Does this sound right?


Simon Orange May 5th, 2003 01:40 PM


don't believe what media player tells you about the clips. I have opened some 720x576 (PAL) anamorphic DV footage in media player and it describes it as 768x576 (normal PAL).

import the footage in AFX and see what AFX thinks it is.

I am not quite sure of your workflow...but it should be this..

Set up project in premiere using the NTSC DV widescreen preset (THIS IS IMPORTANT). This has image size of 720x480. Do you capturing. Start AFX....using NTSC DV widescreen project...same image size as before. Import your footage....do your compositing (with or without view aspect ratio correction in AFX)..export as format of your choice - DV or tif sequence (tifs must be 720x480). Import back into premiere...finish edit...export to tape.

I suspect that you have some kind of issue with your initial Premiere project.

Email me the premiere PPJ file if you like.


Boyd Ostroff May 5th, 2003 02:00 PM

<<<-- Originally posted by Simon Orange: For widescreen output there is a debate as to which is better - 4:3 with letterbox or 16:9 full height anamorphic. -->>>

Hmm, not sure what you mean by this. Of course one might debate whether it's better to distribute material in letterbox format since the majority of TV sets can't handle real 16:9. But I don't think there's much question about which produces higher quality when viewed on a widescreen TV or computer monitor.

If you letterbox a 16:9 image you end up with an active area of about 720x360 pixels and a 720x60 black stripe above and below. That's about as good as an XL-1s or PD-150 can shoot anyway since they do 16:9 by cropping the image and then stretching anamorphically.

However if the anamorphic 16:9 was shot using a camera with higher resolution widescreen CCD's, or if it comes from a source like a 3d animation program, then the letterboxed version has thrown away about 25% of the available vertical resolution. These images make use of the entire screen area instead of just the 720x360 center section.

Brad Simmons May 5th, 2003 02:07 PM

Hey guys.
Maybe I should have mentioned this. I use the Canopus DV Storm. Simon, when I look at it in After Effects, it also says my footage is 856x480. I found out that it was doing this because I was capturing form the DVStorm in Premiere, which I guess capures wider horizontal pixels?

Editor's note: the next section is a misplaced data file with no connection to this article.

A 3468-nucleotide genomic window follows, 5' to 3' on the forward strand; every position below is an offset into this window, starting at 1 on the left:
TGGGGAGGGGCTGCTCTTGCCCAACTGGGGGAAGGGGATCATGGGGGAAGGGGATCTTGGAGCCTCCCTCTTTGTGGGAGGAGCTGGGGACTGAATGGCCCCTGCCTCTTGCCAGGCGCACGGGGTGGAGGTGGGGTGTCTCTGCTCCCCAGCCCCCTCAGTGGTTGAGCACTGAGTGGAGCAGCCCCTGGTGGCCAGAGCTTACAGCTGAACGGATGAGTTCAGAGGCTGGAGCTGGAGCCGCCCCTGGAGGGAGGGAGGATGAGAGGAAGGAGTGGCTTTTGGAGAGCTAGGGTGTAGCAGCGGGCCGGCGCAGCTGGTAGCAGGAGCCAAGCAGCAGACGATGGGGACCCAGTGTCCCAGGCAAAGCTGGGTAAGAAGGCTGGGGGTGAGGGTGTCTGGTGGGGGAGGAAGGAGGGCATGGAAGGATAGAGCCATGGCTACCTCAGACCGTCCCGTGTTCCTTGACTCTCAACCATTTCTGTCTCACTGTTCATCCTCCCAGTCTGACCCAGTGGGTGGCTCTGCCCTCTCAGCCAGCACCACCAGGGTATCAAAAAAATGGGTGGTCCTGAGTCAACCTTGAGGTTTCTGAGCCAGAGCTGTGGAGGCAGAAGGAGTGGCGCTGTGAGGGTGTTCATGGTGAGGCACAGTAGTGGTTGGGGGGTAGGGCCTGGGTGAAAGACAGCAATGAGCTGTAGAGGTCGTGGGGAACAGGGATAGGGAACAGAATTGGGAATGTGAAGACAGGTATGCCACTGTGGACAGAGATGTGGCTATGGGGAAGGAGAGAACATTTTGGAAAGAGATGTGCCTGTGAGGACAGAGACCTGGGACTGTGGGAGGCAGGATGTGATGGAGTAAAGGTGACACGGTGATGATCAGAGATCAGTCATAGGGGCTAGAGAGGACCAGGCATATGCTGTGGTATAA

See this screenshot in Premiere.

Anyone know why Canopus would capture it at a different pixel ratio? It seems as if it's acutally capturing how it should look - not squished. Capturing 720x480 gives you a squised image, that you have to unsquish. Caputring this way give you the full 856x480....this is why I'm still confused. I see the widescreen perfectly when its viewed at 856x480, yet everyone is saying that its really only 720x480?

Boyd, when choosing between 16:9 or 4:3 on a camera such as the XL1s, isn't the resolution the exact same? In one method you're cropping in post, the other method crops in camera, and you shrink it down to play on NTSC. Both seem to end up doing the exact same thing in the long run don't they?

Simon Orange May 5th, 2003 02:10 PM


Sorry, didn't make myself clear, but I didn't want to open another can of worms.... Of course 16:9 FHA uses the full resolution of the tape and is the preffered format for distribution for UK broadcast.

The argument I was reffering to is as follows.


I have a camera with 4:3 CCDs but I want to make a widescreen movie..Do I shoot incamera 16:9 anamorphic or in camera 4:3 and crop it in post ?

Answer 1

16:9 FHA in camera: uses full res of the DV tape but only 3/4 of the CCD

Answer 2

4:3 uses full res of CCD but (when letterboxed) uses only 3/4 of DV tape. Additionally gives you a bit of framing leeway when racking.

Simon Orange May 5th, 2003 02:18 PM


Didn't realize you were using the Canopus card. Is this a firewire card ?

I'm sure we can sort this out


Brad Simmons May 5th, 2003 02:23 PM

Yes its a realtime editing card/firewire card. When I view my 16:9 clips freshly captured, they aren't squashed at all, they look perfect.

It's only when I import them into After Effects that they start to look funny, because of the preset of 720x480, hence why in this shot


my clip is wider than the widescreen AE composition. That's a 720 wide comp with the original captured 856 footage. (the rest of the footage on the left and right you can see if I move the clip in or out of the comp). But needless to say, this footage is definitly wider than 720. When I make my own comp at 856x480, they look perfect. I'm wondering if this is they way it's meant to be edited if output is to a widescreen television.

Simon Orange May 5th, 2003 02:25 PM

what i mean is ...is it firewire only ...or does it have an analog section too ?


All times are GMT -6. The time now is 06:20 AM.

DV Info Net -- Real Names, Real People, Real Info!
1998-2021 The Digital Video Information Network